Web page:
Gustav Milne, Thames Discovery Programme Director, said: “Last winter illustrated the danger posed by floods. It emphasises the Herculean efforts of Sir Thomas Peirson Frank’s highly successful rapid-response team, at the height of the bombing. It’s a real credit to the Thames Discovery Programme’s community team that they were able to unravel this forgotten story, since all news of their efforts was deliberately supressed at the time.”

    Martin Frank, Grandson of Sir Thomas Peirson Frank, said: “The demands at the time for secrecy meant that this work was never widely recognised and so it is fitting, even after all these years, that we will have this plaque to remind future generations how close we came to catastrophe and how much we owe to Sir Peirson and his team.”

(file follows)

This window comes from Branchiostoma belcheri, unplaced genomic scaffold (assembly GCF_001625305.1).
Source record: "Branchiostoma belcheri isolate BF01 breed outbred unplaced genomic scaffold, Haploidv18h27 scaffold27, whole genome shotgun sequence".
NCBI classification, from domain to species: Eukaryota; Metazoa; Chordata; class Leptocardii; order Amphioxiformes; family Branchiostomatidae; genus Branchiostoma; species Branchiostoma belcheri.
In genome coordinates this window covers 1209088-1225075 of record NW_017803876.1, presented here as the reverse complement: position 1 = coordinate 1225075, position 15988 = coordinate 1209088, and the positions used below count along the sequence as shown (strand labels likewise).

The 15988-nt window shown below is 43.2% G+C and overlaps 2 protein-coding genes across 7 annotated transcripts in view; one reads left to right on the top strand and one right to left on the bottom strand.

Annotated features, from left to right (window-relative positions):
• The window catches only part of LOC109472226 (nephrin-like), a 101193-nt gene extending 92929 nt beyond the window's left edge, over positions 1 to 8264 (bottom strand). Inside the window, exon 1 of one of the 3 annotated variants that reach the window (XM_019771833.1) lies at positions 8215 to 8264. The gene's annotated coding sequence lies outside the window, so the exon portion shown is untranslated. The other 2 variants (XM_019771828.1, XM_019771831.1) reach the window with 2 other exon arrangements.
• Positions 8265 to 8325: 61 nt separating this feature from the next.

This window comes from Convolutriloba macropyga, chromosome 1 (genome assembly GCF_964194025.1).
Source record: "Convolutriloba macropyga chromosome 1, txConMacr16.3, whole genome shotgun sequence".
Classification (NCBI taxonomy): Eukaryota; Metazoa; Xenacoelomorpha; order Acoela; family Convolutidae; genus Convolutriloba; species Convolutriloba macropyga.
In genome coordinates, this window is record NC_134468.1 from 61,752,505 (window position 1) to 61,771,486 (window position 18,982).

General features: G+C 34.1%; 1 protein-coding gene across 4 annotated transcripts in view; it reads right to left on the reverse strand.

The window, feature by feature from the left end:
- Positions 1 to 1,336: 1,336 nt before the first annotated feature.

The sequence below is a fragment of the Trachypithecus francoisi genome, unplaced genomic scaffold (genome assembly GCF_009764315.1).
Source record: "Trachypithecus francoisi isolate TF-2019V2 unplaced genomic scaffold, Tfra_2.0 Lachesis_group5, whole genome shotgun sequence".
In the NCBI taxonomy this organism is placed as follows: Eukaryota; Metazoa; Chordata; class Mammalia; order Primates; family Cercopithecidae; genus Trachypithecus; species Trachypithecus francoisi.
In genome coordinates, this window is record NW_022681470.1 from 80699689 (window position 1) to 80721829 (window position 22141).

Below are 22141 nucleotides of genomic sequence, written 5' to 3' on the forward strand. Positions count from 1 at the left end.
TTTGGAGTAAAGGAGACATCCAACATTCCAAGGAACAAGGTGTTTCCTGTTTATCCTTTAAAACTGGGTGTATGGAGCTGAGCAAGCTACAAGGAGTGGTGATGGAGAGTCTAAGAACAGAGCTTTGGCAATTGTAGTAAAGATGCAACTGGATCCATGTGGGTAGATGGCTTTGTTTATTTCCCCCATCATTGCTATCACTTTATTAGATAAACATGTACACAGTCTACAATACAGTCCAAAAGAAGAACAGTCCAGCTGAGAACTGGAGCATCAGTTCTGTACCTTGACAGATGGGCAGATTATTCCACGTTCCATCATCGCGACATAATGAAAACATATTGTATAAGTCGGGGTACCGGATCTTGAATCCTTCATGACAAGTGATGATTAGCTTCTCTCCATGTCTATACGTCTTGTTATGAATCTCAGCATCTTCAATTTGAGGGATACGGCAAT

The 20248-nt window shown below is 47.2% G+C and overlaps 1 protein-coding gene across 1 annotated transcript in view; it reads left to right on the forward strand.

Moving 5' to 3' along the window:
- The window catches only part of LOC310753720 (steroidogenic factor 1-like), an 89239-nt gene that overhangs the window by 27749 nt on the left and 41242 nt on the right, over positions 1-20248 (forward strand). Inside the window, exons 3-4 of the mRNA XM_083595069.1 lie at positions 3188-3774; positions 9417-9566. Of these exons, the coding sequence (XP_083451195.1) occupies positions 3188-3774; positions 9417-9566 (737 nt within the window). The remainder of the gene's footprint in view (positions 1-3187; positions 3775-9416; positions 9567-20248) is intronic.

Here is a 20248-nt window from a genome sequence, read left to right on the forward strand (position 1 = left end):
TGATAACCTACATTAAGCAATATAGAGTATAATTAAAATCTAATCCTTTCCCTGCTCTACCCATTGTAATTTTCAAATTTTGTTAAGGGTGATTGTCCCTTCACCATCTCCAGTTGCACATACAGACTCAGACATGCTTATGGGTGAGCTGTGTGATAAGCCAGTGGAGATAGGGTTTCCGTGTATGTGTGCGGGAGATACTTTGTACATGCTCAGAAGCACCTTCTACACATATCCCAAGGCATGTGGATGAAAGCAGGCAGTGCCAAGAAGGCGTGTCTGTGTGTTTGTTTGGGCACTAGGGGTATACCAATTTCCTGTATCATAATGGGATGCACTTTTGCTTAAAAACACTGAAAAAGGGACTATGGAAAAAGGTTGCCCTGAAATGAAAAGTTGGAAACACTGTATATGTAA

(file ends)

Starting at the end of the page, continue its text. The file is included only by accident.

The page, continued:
You can find out more about the Thames Discovery Programme on the website www.thamesdiscovery.org, on Twitter @ThamesDiscovery, on Facebook Thames Discovery Programme.

    Image © by kind permission of London Metropolitan Archives, London

     

  10. Gender & the Great War – The myth of the ‘superfluous woman’

    Thank you to writer and researcher, Suzie Grogan, for contributing this guest post on the myth of the ‘superflous woman’ which followed the Great War of 1914-18. Suzie’s latest book, Shell Shocked Britain: The First World War’s legacy for Britain’s mental health, which is published by Pen & Sword History in October 2014, considers the concept in more detail.

    Wedding injuredmancard